The groovy revamped Tate Britain opens on Tuesday, and there's an all-day party to celebrate on Saturday, with Hot Chip on the decks. What a different scene would have greeted you only a couple of years ago. One of the biggest changes is the opening of The Grand Saloon, a first-floor room overlooking the Thames. For years it has been divided into offices, one of which was the director Sir Nicholas Serota's private bathroom, complete with tub and loofah. Sadly, I gather the bath has now been thrown out with the bathwater. "I can confirm that Nick has had a bath in there," says a spokesman when I call, "but he moved offices some time ago, and it hadn't been used for a while." Sir Nicholas is chairman of the Turner Prize jury. Surely "Tate director bathing" is an installation we'd all pay to see?
Putting it back
Andrew Lloyd Webber attended the opening of a new school theatre on Thursday, built with a £3.5m donation from his foundation. The Cats composer spoke of his luck at finding success in a career he loves, and encouraged others in his position to put something back. Aw, brings a tear to the eye! Makes you wonder why so many people take such an instant dislike to Lloyd Webber. Possibly because, as the librettist Alan Jay Lerner famously put it: "It saves time."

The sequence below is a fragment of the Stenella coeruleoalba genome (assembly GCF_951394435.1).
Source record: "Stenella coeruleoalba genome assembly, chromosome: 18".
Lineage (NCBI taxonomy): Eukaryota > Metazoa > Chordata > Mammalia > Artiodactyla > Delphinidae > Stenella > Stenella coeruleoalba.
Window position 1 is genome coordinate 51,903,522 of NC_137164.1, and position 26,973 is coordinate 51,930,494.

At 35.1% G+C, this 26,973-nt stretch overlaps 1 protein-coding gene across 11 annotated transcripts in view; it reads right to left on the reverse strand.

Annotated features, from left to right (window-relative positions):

Take cover! Deluge incoming
Few footballers emerge unscathed from Alex Ferguson's autobiography, which lobs grenades at everyone from Roy Keane to David Beckham. But even his publishers have been scurrying for cover since the book's release, because of its many mistakes. One reader was astonished to receive a personal apology from Jamie Hodder-Williams, CEO of Hodder & Stoughton, after having drawn his attention to the list of 45 errors compiled by footballing forum Red Issue. "Although a very large number of corrections were made, we plainly did not pick up everything," grovels Hodder-Williams. "Possible corrections that have so far been helpfully pointed out are being checked and will be included in future reprints." He goes on to say how sorry he is "that you feel the expenditure on the book was not worthwhile", and offers a full refund if the book is returned to him at the London head office. The Hodder postroom won't thank him once word of his offer gets out!
Drinking to a dry January
Rosie Boycott helped launch the Dry January campaign yesterday, run by the charity Alcohol Concern. In a frank and moving article in The Daily Telegraph, she recalled her days of carrying miniature vodka bottles in her handbag, and the shame of being drunk at her mother's funeral. The piece ended with various fact boxes on the dangers of boozing, and ways to find help. So how helpful of the Telegraph to supplement Rosie's article with a "16-page festive wine supplement", which, it boasted, came "free with today's paper". If that didn't quench your thirst, wine writer Victoria Moore dedicated her column to the joys of having "a quiet cocktail at home", and added, for good measure, a recommendation for a Gin Advent calendar, priced at £99.95. Yup, behind each door is a 30ml bottle of gin, just the way to count down the days to Dry January. Cheers!